Solve and reason with equations with three types of solutions.
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In this lesson, students use what they know about equations with no, infinite, or unique solutions to reason about solutions without having to completely solve the equation. For example, if they can simplify each side of an equation to one or two terms, they should be able to determine if a solution is possible and if so, if that solution is unique (MP.7).
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The equation below has a unique solution.
$${2(3x-4)-(x-7)=-6(x+1)+7x}$$
The equation below is incomplete.
$${{1\over3}(2{x+}18-3)+x=}$$ _____ $${x+}$$ _____
Complete the equation, by filling in the blanks, to create an equation with:
Without solving them, say whether these equations have a positive solution, a negative solution, a zero solution, or no solution.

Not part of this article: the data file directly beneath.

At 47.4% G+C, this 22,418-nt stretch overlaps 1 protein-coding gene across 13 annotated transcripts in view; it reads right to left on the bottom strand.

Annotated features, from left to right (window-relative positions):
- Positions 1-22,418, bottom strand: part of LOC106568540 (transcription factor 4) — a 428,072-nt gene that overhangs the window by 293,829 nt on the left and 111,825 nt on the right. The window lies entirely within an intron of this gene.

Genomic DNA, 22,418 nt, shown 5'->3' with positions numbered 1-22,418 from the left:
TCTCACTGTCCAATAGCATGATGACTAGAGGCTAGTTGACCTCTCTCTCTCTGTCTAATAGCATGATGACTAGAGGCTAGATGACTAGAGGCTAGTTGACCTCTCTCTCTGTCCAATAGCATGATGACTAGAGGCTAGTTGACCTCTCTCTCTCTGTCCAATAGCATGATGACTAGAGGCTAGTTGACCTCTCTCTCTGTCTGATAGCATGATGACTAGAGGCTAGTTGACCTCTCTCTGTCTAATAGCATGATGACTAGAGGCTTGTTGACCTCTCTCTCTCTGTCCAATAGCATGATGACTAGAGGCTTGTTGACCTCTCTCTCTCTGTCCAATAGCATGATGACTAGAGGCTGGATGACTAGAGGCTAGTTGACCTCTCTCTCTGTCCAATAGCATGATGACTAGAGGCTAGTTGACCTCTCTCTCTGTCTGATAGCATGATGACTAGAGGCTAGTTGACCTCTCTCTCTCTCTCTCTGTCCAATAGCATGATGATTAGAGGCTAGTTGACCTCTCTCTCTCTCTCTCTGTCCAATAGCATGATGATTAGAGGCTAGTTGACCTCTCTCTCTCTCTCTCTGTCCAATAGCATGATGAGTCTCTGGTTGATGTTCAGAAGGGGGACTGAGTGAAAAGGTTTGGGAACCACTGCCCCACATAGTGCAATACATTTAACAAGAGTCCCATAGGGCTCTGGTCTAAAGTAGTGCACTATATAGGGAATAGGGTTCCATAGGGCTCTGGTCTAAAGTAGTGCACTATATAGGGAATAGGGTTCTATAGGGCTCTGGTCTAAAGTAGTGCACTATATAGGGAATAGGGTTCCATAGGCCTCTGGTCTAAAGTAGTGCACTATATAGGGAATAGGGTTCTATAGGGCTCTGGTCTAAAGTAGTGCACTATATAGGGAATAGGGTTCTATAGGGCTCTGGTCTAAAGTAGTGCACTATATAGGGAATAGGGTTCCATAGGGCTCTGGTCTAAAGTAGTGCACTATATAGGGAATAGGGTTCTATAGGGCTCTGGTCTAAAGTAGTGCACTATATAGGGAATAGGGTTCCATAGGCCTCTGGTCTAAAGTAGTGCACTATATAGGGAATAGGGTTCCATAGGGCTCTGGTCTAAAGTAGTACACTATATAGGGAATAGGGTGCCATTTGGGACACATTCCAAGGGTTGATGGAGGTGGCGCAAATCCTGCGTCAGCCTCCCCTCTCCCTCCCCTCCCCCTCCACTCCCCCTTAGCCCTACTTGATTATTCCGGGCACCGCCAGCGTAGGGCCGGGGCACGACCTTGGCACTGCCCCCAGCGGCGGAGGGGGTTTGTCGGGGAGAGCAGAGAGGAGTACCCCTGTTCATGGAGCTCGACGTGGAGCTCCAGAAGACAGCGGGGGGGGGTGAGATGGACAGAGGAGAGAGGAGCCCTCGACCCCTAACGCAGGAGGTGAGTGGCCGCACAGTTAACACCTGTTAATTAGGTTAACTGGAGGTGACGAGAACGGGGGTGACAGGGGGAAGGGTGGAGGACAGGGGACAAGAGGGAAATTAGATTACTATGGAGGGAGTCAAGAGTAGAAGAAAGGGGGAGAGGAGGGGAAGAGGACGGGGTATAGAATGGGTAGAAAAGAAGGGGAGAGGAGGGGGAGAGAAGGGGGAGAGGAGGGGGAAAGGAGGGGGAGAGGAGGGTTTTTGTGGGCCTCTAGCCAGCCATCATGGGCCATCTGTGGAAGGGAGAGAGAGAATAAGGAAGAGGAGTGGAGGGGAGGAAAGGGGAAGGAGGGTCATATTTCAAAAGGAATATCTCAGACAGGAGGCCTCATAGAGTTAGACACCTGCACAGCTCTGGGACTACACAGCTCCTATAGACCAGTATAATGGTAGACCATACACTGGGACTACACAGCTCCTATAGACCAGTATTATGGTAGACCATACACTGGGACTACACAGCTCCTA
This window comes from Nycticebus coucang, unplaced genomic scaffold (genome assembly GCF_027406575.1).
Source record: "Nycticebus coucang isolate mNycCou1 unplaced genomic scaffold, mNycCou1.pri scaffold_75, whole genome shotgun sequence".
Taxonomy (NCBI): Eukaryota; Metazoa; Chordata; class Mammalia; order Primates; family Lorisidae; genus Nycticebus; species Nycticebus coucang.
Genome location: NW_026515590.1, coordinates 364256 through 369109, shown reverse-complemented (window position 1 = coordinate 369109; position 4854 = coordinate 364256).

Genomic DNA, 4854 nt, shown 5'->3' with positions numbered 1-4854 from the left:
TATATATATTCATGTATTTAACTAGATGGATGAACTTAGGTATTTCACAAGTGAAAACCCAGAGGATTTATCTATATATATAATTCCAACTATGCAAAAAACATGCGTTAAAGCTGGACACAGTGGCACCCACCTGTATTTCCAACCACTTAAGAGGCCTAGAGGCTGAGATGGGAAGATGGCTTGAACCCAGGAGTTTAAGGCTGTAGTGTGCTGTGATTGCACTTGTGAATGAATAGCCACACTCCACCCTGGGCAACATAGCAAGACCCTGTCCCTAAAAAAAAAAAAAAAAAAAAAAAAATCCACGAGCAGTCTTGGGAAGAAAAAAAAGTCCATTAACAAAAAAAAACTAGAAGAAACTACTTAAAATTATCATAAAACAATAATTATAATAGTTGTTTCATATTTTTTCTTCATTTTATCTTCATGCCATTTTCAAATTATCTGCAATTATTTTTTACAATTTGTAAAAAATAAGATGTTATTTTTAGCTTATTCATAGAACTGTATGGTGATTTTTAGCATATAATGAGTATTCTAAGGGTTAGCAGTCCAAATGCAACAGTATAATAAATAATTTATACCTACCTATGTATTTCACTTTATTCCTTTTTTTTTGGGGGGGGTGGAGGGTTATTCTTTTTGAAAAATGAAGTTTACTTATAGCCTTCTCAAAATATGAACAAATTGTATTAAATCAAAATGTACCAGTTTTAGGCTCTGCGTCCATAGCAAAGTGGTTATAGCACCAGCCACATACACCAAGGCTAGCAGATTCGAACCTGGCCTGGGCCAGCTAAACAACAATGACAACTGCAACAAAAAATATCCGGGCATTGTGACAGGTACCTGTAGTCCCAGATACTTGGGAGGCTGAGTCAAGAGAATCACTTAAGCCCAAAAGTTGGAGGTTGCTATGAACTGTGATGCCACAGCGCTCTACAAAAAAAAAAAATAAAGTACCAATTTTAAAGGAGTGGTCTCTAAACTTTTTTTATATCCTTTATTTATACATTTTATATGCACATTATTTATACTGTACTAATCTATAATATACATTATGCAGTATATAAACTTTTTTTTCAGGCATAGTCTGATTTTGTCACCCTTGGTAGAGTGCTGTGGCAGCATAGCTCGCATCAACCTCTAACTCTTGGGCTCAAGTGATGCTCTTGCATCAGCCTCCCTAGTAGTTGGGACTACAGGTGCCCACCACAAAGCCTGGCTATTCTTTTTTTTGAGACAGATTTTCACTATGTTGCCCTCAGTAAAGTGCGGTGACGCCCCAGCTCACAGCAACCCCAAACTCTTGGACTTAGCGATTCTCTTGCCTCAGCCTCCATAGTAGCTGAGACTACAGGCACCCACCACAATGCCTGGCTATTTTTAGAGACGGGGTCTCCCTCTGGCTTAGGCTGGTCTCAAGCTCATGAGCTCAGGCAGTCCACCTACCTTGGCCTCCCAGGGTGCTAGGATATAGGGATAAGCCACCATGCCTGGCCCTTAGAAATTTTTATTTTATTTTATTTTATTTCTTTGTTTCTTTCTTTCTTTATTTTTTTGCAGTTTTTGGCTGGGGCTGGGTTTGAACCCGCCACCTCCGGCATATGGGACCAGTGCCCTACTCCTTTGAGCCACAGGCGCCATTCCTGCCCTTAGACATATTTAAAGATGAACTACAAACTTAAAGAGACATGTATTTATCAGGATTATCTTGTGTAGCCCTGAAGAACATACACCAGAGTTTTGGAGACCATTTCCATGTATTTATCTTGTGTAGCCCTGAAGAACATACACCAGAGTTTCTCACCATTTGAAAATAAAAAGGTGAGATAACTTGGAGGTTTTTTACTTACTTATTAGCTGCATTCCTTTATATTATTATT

a. $${3x=5}$$
b. $${5z+7=3}$$
c. $${7-5w=3}$$
d. $${4a=9a}$$
e. $${y=y+1}$$
The Sign of Solutions, accessed on Aug. 31, 2017, 3:33 p.m., is licensed by Illustrative Mathematics under either the CC BY 4.0 or CC BY-NC-SA 4.0. For further information, contact Illustrative Mathematics.
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The following resources include problems and activities aligned to the objective of the lesson that can be used to create your own problem set.
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The left side of an equation is shown below.
$${-x-7+6\left ( {1\over2}x+2{1\over2} \right )=}$$ _________________
Each expression below can be placed on the right side of the equation to complete the equation.
$${2(x+4)}$$
$${2({x+8})}$$
$${2x+15}$$
$${-2{x+8}}$$
$${x+8}$$
$${8+2x}$$
Which expressions, when placed on the right side of the equation, create an equation with:
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